What Is the Divorce Process in Connecticut?
One of the most common questions we receive from new clients is, “What will the court process entail?” While every divorce case is unique, and the complexity of financial and parenting issues can vary widely, the following is a general overview of the current process.
Commencing the Case
Divorce cases typically begin with one spouse preparing the initial paperwork, including a divorce complaint and summons, and arranging a State Marshal to serve the paperwork on the other spouse. The filing spouse also serves a notice of “automatic court orders” on the other party, which are Court Orders that both sides must follow during the case and which are intended to maintain the “status quo” for the family while the divorce is pending. After service is complete, the paperwork is filed with the Superior Court for the town where the parties live. Parties might also file motions at the start of the case or any other time while it is pending, such as requests for child support, custody, alimony, or exclusive use of the home.
During divorce proceedings, each spouse is entitled to “full and frank disclosure” regarding the financial circumstances of the other spouse. This usually occurs at the outset of the case, with each side formally requesting documents such as tax returns, pay stubs, bank statements, and retirement account statements. Each party also prepares a financial affidavit disclosing their income, expenses, debts, and assets. More in-depth discovery can include appraisals of real estate, businesses, pensions, or other assets, if the parties desire. Discovery also can extend beyond financial issues into other topic areas, particularly in the use of depositions or interrogatory questions to the other party.
Resolution Plan Date
The resolution plan date (RPD) is the key feature of Connecticut's divorce process. The RPD is usually your first court date, where the parties and their attorneys meet privately with a Family Relations Counselor to review your case. Some purposes of the RPD are to determine areas where you agree and disagree, how likely you are to reach an agreement on disputed issues, and what steps you and the court should take to move the case forward. The RPD is often viewed as a “triage” for your case since it is scheduled early on and the court uses it to determine the needs of your case and schedule future court services, deadlines, and hearings based on those needs. The RPD generally is not intended to become a contested hearing before a judge, although some issues might be resolved that day by agreement or brief appearance in the courtroom.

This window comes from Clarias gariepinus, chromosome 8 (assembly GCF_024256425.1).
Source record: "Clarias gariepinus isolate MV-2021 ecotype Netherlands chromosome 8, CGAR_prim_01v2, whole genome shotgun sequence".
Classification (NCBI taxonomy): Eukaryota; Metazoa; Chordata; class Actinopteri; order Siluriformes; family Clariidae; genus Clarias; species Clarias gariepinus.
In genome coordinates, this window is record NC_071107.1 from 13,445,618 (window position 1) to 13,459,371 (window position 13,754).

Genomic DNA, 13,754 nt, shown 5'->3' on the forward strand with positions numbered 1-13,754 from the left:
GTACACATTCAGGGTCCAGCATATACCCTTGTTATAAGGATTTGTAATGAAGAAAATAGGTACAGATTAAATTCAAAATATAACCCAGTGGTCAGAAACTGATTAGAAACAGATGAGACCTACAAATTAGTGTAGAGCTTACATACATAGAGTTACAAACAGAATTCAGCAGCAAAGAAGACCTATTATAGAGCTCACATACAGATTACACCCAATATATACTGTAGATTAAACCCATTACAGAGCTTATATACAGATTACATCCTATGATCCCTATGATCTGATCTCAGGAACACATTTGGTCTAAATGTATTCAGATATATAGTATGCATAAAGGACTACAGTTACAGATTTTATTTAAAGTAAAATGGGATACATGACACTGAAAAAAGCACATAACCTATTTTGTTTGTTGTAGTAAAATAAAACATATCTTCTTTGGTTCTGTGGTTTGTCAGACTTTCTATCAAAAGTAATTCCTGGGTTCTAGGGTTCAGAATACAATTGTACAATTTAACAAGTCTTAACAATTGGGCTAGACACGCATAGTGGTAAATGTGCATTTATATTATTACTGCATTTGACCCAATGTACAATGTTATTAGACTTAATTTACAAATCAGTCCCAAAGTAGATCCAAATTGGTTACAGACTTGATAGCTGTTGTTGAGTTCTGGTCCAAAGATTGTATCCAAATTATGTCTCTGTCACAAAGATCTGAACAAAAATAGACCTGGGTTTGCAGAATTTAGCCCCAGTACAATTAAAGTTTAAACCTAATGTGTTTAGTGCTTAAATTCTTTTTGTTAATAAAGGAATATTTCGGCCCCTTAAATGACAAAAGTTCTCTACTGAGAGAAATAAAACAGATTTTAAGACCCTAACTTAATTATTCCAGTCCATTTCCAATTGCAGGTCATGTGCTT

Court Dates and Services
After the RPD, no two cases proceed exactly alike and no two courthouses operate exactly the same. The next steps are based on the needs of the case, as requested by either party or determined by the court. For example, one or more “case dates” or “motion calendars” are typically assigned, which are hearings before a judge to resolve short-term issues while the case is pending. These hearings could relate to issues such as child support, parenting time, payment of household expenses, violation of court orders, or the improper conduct of a party. Additionally, in some cases with parenting disputes, a family relations officer or a guardian ad litem may be appointed in your case to evaluate the family and make recommendations to the Court about the best interests of the children. If settlement is possible, the court might also schedule mediation sessions with a judge or a family relations counselor to help resolve disputed issues.
Settlement or Trial
In each case, parties are divorced either by reaching an agreement on all issues or by having a trial before a judge who decides the outcome. Stated broadly, the main issues to decide in divorce cases are custody and parenting, child support, alimony, and the distribution of the parties’ assets and debts. The goal is always to try to reach an amicable agreement, and the vast majority of cases do. In those cases, the parties or their attorneys prepare a comprehensive agreement on all issues, which is then typically accepted by the Court as your divorce judgment. It is essential that this agreement is carefully drafted and reviewed, since it can have a lifelong impact on your finances and your relationship with your children. If settlement fails, the case proceeds to a contested trial before a judge, with each side presenting witnesses and evidence in support of their claims, after which the judge issues a decision with the divorce orders. The divorce orders become a final judgment unless a party appeals by the deadline, which is usually 20 days.
An Attorney’s Role
Each case is unique and this overview is only a general summary of the family court process. Many variables factor into each case. While Connecticut's divorce process, known as “Pathways,” is designed to meet the individual needs of each family, it can also make the process unpredictable. Scheduling a consultation with an attorney will allow you to obtain advice on the unique aspects of your case and help you decide how to proceed.
At KKC, our experienced and compassionate family law attorneys guide you through each step of the divorce process and handle the intricacies for you, minimizing your stress and advocating for you toward a favorable result. Our attorneys can be helpful whether the parties are working cooperatively or there is conflict. If you are interested in learning more about the process and how KKC can help, please feel free to contact our office at 860-646-1974 for a consultation. We are happy to assist.